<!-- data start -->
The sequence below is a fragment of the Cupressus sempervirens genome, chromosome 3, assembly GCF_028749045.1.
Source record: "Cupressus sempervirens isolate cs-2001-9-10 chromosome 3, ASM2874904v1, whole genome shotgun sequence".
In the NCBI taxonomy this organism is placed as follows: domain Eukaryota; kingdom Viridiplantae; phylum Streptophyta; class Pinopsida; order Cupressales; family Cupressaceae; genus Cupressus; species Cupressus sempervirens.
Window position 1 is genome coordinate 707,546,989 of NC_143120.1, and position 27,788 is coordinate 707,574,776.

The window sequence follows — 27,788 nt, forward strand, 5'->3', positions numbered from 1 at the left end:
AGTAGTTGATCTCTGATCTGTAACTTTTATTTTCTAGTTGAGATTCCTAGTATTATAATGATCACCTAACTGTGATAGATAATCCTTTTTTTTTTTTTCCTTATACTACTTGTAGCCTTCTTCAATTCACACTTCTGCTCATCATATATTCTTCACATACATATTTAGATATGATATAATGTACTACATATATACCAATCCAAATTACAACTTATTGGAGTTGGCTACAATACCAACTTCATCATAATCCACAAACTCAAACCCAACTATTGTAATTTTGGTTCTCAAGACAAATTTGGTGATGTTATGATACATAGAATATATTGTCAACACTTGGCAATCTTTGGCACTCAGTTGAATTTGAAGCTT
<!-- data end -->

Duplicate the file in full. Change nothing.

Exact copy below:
The sequence below is a fragment of the Cupressus sempervirens genome, chromosome 3, assembly GCF_028749045.1.
Source record: "Cupressus sempervirens isolate cs-2001-9-10 chromosome 3, ASM2874904v1, whole genome shotgun sequence".
In the NCBI taxonomy this organism is placed as follows: domain Eukaryota; kingdom Viridiplantae; phylum Streptophyta; class Pinopsida; order Cupressales; family Cupressaceae; genus Cupressus; species Cupressus sempervirens.
Window position 1 is genome coordinate 707,546,989 of NC_143120.1, and position 27,788 is coordinate 707,574,776.

The window sequence follows — 27,788 nt, forward strand, 5'->3', positions numbered from 1 at the left end:
AGTAGTTGATCTCTGATCTGTAACTTTTATTTTCTAGTTGAGATTCCTAGTATTATAATGATCACCTAACTGTGATAGATAATCCTTTTTTTTTTTTTCCTTATACTACTTGTAGCCTTCTTCAATTCACACTTCTGCTCATCATATATTCTTCACATACATATTTAGATATGATATAATGTACTACATATATACCAATCCAAATTACAACTTATTGGAGTTGGCTACAATACCAACTTCATCATAATCCACAAACTCAAACCCAACTATTGTAATTTTGGTTCTCAAGACAAATTTGGTGATGTTATGATACATAGAATATATTGTCAACACTTGGCAATCTTTGGCACTCAGTTGAATTTGAAGCTT